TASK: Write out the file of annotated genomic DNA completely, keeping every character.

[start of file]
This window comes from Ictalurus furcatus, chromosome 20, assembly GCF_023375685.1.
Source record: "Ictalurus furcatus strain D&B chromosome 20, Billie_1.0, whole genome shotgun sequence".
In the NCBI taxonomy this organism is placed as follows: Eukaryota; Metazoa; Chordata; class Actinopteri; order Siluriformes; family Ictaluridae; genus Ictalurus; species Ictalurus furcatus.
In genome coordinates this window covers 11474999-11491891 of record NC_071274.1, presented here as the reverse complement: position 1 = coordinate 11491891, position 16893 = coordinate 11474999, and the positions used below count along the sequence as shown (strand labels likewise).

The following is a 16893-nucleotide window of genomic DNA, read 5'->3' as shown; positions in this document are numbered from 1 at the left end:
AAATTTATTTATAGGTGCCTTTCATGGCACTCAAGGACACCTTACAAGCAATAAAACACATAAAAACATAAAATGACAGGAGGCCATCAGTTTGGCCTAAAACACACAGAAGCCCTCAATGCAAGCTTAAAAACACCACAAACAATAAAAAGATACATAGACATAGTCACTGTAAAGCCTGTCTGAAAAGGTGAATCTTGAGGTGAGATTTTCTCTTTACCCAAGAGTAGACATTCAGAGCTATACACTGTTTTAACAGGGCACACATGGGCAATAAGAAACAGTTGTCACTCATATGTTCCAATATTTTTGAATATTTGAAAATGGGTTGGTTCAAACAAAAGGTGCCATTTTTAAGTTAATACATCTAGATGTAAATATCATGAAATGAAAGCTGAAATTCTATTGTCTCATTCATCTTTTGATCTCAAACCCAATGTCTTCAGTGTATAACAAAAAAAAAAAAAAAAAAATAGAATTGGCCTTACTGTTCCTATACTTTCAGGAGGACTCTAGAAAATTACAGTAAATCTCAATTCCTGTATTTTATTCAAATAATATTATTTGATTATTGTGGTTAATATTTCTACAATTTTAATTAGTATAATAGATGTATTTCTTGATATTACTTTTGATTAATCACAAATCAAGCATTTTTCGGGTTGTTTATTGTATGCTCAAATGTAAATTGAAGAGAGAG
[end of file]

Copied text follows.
This window comes from Ictalurus furcatus, chromosome 20, assembly GCF_023375685.1.
Source record: "Ictalurus furcatus strain D&B chromosome 20, Billie_1.0, whole genome shotgun sequence".
In the NCBI taxonomy this organism is placed as follows: Eukaryota; Metazoa; Chordata; class Actinopteri; order Siluriformes; family Ictaluridae; genus Ictalurus; species Ictalurus furcatus.
In genome coordinates this window covers 11474999-11491891 of record NC_071274.1, presented here as the reverse complement: position 1 = coordinate 11491891, position 16893 = coordinate 11474999, and the positions used below count along the sequence as shown (strand labels likewise).

The following is a 16893-nucleotide window of genomic DNA, read 5'->3' as shown; positions in this document are numbered from 1 at the left end:
AAATTTATTTATAGGTGCCTTTCATGGCACTCAAGGACACCTTACAAGCAATAAAACACATAAAAACATAAAATGACAGGAGGCCATCAGTTTGGCCTAAAACACACAGAAGCCCTCAATGCAAGCTTAAAAACACCACAAACAATAAAAAGATACATAGACATAGTCACTGTAAAGCCTGTCTGAAAAGGTGAATCTTGAGGTGAGATTTTCTCTTTACCCAAGAGTAGACATTCAGAGCTATACACTGTTTTAACAGGGCACACATGGGCAATAAGAAACAGTTGTCACTCATATGTTCCAATATTTTTGAATATTTGAAAATGGGTTGGTTCAAACAAAAGGTGCCATTTTTAAGTTAATACATCTAGATGTAAATATCATGAAATGAAAGCTGAAATTCTATTGTCTCATTCATCTTTTGATCTCAAACCCAATGTCTTCAGTGTATAACAAAAAAAAAAAAAAAAAAATAGAATTGGCCTTACTGTTCCTATACTTTCAGGAGGACTCTAGAAAATTACAGTAAATCTCAATTCCTGTATTTTATTCAAATAATATTATTTGATTATTGTGGTTAATATTTCTACAATTTTAATTAGTATAATAGATGTATTTCTTGATATTACTTTTGATTAATCACAAATCAAGCATTTTTCGGGTTGTTTATTGTATGCTCAAATGTAAATTGAAGAGAGAG